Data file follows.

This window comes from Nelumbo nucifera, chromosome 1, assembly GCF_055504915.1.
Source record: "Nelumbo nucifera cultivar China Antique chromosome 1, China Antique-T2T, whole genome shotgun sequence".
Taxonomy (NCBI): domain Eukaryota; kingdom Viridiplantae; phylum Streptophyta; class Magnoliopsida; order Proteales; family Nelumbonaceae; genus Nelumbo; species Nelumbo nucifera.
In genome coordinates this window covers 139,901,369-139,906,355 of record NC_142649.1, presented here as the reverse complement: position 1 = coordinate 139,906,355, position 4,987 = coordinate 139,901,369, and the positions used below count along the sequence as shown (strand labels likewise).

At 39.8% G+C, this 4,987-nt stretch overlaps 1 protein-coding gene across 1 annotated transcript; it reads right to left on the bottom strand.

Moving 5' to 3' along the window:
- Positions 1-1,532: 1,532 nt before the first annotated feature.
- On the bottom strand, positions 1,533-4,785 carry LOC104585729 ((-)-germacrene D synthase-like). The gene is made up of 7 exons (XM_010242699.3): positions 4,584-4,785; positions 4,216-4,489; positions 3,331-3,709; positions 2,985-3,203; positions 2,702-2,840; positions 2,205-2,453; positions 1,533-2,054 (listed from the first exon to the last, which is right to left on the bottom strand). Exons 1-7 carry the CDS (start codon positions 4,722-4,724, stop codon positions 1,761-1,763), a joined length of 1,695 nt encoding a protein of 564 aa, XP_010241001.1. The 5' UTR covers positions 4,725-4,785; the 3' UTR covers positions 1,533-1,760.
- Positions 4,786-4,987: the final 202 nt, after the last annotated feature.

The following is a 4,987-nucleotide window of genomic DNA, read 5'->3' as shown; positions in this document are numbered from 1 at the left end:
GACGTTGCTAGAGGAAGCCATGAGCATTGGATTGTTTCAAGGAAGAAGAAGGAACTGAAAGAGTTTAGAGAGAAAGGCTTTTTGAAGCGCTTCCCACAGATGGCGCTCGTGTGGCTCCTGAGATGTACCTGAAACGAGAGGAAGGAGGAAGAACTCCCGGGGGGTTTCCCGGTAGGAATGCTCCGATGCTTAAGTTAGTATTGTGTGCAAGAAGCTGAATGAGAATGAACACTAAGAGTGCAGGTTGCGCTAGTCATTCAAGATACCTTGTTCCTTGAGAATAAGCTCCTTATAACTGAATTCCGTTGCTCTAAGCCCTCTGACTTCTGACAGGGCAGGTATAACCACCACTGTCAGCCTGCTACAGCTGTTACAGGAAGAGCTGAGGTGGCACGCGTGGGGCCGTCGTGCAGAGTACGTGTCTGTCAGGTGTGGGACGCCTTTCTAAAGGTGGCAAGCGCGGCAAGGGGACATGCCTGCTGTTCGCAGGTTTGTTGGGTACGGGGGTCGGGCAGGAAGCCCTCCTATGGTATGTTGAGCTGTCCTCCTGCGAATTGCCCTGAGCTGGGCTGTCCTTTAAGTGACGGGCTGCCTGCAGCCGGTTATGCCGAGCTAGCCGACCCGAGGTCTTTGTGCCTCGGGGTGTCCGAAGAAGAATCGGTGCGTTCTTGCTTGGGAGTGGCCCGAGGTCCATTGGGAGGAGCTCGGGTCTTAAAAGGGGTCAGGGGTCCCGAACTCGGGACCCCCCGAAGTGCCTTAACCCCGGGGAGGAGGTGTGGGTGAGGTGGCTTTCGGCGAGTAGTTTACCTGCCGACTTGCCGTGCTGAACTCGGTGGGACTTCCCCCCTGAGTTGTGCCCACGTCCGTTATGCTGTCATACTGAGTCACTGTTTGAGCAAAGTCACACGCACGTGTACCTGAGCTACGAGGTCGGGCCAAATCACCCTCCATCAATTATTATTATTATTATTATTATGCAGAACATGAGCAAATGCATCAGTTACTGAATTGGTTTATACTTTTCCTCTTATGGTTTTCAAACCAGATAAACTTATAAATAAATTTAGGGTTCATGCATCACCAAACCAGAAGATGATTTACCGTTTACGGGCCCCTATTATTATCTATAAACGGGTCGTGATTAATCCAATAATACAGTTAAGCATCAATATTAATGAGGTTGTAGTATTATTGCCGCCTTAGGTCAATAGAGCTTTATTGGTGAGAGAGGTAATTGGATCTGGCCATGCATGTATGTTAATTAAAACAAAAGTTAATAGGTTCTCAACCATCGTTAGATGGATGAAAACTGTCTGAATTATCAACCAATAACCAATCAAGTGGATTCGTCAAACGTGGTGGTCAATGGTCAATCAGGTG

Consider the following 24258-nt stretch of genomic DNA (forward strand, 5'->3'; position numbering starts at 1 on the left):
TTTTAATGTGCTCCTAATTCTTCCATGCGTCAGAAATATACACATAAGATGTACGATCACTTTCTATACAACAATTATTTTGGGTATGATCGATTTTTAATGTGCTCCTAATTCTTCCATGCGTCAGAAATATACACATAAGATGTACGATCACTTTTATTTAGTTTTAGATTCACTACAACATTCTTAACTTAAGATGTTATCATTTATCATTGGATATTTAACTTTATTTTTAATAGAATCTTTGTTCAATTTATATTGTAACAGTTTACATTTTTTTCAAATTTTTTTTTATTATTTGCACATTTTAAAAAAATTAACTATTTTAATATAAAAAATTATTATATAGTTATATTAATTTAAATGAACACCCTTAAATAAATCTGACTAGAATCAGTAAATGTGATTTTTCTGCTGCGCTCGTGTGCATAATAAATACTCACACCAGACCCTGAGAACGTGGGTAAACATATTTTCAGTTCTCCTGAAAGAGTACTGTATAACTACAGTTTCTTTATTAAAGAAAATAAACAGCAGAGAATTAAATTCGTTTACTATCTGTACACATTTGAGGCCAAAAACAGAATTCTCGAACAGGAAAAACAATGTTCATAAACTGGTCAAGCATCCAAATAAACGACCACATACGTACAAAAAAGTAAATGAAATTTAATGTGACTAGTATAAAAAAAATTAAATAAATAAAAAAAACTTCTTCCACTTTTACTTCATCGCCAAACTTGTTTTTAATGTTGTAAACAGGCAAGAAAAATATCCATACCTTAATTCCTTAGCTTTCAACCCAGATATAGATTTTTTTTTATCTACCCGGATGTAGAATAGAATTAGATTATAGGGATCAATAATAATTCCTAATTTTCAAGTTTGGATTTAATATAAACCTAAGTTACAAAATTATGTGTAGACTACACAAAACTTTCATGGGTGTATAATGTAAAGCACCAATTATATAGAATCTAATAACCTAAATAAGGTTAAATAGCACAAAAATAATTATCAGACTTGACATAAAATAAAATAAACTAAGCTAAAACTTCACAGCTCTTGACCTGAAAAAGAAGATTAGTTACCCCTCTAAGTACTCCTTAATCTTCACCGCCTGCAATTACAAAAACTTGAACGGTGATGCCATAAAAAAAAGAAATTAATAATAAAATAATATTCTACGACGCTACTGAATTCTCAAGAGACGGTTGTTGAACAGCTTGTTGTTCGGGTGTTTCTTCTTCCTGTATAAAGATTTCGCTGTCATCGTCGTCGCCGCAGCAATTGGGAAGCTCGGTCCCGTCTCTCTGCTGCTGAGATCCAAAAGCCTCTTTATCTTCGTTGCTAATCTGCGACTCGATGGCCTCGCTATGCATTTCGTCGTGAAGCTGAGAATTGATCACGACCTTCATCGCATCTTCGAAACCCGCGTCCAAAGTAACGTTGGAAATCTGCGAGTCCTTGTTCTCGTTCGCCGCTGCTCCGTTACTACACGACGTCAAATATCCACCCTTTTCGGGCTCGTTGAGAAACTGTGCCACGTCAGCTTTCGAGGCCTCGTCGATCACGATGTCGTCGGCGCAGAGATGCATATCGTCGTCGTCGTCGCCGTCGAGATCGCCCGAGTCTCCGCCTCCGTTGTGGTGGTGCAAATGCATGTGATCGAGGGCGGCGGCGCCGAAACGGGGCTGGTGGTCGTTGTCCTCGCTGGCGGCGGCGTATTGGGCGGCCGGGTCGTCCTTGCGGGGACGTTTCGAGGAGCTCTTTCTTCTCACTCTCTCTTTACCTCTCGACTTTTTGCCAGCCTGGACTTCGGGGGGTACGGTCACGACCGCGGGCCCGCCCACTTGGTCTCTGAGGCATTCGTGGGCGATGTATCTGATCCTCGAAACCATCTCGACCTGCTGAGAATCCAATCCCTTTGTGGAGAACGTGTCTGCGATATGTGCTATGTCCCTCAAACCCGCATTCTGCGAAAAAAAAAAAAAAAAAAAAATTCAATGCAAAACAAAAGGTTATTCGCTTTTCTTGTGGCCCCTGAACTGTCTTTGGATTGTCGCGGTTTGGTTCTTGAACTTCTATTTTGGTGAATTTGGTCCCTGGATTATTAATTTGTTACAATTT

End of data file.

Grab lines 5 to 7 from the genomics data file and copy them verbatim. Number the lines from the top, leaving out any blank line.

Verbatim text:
At 39.8% G+C, this 4,987-nt stretch overlaps 1 protein-coding gene across 1 annotated transcript; it reads right to left on the bottom strand.

Moving 5' to 3' along the window:
- Positions 1-1,532: 1,532 nt before the first annotated feature.